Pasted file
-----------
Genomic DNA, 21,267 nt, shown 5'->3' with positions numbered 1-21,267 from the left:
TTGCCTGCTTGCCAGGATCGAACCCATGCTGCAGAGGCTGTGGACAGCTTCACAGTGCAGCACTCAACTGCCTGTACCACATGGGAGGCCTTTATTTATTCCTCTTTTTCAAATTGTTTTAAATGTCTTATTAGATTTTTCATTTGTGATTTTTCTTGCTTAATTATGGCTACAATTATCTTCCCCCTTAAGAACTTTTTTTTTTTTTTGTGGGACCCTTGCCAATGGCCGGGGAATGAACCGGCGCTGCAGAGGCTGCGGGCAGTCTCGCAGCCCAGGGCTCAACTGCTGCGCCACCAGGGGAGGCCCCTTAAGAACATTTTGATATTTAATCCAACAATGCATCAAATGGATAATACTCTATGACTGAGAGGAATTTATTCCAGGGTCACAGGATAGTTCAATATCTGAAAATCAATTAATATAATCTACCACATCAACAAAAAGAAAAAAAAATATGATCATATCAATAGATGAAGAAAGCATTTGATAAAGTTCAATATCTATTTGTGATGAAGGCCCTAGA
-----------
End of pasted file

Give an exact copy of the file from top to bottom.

Genomic DNA, 21,267 nt, shown 5'->3' with positions numbered 1-21,267 from the left:
TTGCCTGCTTGCCAGGATCGAACCCATGCTGCAGAGGCTGTGGACAGCTTCACAGTGCAGCACTCAACTGCCTGTACCACATGGGAGGCCTTTATTTATTCCTCTTTTTCAAATTGTTTTAAATGTCTTATTAGATTTTTCATTTGTGATTTTTCTTGCTTAATTATGGCTACAATTATCTTCCCCCTTAAGAACTTTTTTTTTTTTTTGTGGGACCCTTGCCAATGGCCGGGGAATGAACCGGCGCTGCAGAGGCTGCGGGCAGTCTCGCAGCCCAGGGCTCAACTGCTGCGCCACCAGGGGAGGCCCCTTAAGAACATTTTGATATTTAATCCAACAATGCATCAAATGGATAATACTCTATGACTGAGAGGAATTTATTCCAGGGTCACAGGATAGTTCAATATCTGAAAATCAATTAATATAATCTACCACATCAACAAAAAGAAAAAAAAATATGATCATATCAATAGATGAAGAAAGCATTTGATAAAGTTCAATATCTATTTGTGATGAAGGCCCTAGA